By simply replacing the phones with headsets, the problem is solved, as Lync’s ‘VPN-less’ access capability means that users phone numbers and phone calls go with them wherever they are. Geographic barriers simply disappear. For the road warriors who are never in the office, providing them with the Lync Smart Phone client achieves the same result, giving voice, video, and collaboration features anywhere where they have a cellular or Wi-Fi connection.

An interesting by-product and business benefit of this, often seen, is that building occupancy rates reduce by around 20-30%, as users who can now work from anywhere do so! That is potentially a lot of real estate footprint and costs that can be eliminated, not to mention the increase in employee satisfaction and associated productivity gains that occur as a result.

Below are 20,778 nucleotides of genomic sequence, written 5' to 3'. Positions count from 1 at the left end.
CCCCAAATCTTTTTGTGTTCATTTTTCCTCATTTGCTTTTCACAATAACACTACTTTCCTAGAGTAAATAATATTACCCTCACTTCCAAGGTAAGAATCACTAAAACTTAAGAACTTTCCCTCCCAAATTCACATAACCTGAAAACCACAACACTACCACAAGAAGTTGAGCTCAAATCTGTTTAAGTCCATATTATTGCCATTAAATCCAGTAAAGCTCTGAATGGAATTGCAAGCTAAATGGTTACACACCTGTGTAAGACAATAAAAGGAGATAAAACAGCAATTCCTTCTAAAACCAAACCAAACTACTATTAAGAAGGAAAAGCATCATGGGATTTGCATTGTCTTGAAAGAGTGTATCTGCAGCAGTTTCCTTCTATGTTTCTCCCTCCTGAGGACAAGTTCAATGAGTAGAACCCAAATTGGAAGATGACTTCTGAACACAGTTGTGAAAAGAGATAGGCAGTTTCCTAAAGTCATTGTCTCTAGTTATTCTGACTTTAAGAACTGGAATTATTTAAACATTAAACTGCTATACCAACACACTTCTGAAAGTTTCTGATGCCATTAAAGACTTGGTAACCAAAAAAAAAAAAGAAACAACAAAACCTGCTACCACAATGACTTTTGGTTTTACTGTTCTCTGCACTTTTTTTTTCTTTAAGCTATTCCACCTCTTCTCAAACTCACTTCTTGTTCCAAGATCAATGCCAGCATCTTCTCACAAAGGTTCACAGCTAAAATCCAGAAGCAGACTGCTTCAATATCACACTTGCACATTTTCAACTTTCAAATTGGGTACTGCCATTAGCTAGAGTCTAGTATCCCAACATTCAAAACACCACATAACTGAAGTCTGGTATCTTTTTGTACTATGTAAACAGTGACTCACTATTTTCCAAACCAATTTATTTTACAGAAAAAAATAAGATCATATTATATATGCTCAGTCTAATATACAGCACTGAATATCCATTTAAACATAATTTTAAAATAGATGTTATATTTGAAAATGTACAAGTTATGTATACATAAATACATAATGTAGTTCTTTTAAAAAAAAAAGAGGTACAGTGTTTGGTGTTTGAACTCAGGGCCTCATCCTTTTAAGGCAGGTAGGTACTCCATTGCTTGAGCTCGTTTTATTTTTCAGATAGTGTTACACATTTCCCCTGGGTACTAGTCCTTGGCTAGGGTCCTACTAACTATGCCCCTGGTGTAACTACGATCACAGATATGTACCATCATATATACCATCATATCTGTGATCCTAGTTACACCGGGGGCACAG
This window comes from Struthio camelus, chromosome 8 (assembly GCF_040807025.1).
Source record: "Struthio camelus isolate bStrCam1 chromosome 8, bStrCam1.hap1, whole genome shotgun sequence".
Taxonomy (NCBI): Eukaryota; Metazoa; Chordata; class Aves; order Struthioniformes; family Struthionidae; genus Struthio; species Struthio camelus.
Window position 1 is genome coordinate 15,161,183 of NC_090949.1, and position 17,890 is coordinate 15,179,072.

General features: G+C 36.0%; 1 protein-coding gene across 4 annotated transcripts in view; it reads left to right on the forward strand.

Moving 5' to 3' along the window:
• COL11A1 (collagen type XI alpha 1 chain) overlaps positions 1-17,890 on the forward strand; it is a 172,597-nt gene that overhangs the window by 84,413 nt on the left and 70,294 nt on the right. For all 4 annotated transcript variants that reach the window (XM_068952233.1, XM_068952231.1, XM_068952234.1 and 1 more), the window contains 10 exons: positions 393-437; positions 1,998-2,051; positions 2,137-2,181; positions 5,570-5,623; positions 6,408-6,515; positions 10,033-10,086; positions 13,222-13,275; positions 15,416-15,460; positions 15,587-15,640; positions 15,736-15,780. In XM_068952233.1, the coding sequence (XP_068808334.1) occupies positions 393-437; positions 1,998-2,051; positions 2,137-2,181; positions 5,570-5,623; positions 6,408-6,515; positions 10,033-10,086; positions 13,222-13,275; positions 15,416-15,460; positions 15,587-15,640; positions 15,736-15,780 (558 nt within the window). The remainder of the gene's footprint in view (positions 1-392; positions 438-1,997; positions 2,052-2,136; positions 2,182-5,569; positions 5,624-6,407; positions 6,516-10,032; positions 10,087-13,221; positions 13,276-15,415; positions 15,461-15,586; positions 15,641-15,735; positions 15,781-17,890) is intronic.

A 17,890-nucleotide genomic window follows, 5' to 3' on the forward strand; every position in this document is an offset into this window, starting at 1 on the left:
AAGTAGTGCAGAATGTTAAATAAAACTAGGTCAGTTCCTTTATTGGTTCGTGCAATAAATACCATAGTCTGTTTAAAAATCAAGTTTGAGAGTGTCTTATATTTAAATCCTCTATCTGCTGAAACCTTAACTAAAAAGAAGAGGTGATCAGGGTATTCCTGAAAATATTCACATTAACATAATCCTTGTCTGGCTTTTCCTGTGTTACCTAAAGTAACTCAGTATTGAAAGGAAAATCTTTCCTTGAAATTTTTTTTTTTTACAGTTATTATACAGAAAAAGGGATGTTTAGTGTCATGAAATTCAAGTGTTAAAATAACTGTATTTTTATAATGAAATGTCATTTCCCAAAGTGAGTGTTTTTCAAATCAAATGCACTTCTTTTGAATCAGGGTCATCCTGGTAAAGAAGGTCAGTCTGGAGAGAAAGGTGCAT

Whilst on the topic of reducing costs its worth taking a look at conferencing and how Lync can impact there as well.

Many organisations will have a number of disparate conference systems in use today – Audio conferencing may be a service subscribed to from a Telco, video is normally restricted to the boardroom and only used for internal Video Conferences, and Web conferencing, if used, will be a separate platform again for users to get to grips with.

Therein lay a couple of problems – For users, having to learn the different features, user interfaces, and capabilities of each platform becomes a huge barrier to adoption, to the point where most of the conferencing capability simply isn’t used at all.